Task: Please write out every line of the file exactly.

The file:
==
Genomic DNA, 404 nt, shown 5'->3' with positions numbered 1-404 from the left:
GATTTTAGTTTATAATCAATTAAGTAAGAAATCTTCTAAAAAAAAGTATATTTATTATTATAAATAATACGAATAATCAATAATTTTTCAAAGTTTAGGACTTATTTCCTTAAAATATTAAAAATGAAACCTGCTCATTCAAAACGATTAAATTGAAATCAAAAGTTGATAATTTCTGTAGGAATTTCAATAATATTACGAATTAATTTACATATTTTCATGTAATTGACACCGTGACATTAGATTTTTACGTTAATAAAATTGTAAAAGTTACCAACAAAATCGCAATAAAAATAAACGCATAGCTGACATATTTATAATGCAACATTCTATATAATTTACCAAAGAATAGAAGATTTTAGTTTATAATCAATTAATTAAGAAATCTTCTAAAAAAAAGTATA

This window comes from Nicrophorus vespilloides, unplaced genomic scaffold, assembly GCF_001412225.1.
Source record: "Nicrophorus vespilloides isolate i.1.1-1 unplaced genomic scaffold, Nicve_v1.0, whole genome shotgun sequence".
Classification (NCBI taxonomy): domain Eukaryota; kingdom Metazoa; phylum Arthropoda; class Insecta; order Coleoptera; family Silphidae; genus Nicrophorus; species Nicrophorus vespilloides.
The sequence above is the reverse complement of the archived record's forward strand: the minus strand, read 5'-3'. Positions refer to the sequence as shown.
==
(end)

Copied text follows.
Genomic DNA, 404 nt, shown 5'->3' with positions numbered 1-404 from the left:
GATTTTAGTTTATAATCAATTAAGTAAGAAATCTTCTAAAAAAAAGTATATTTATTATTATAAATAATACGAATAATCAATAATTTTTCAAAGTTTAGGACTTATTTCCTTAAAATATTAAAAATGAAACCTGCTCATTCAAAACGATTAAATTGAAATCAAAAGTTGATAATTTCTGTAGGAATTTCAATAATATTACGAATTAATTTACATATTTTCATGTAATTGACACCGTGACATTAGATTTTTACGTTAATAAAATTGTAAAAGTTACCAACAAAATCGCAATAAAAATAAACGCATAGCTGACATATTTATAATGCAACATTCTATATAATTTACCAAAGAATAGAAGATTTTAGTTTATAATCAATTAATTAAGAAATCTTCTAAAAAAAAGTATA

This window comes from Nicrophorus vespilloides, unplaced genomic scaffold, assembly GCF_001412225.1.
Source record: "Nicrophorus vespilloides isolate i.1.1-1 unplaced genomic scaffold, Nicve_v1.0, whole genome shotgun sequence".
Classification (NCBI taxonomy): domain Eukaryota; kingdom Metazoa; phylum Arthropoda; class Insecta; order Coleoptera; family Silphidae; genus Nicrophorus; species Nicrophorus vespilloides.
The sequence above is the reverse complement of the archived record's forward strand: the minus strand, read 5'-3'. Positions refer to the sequence as shown.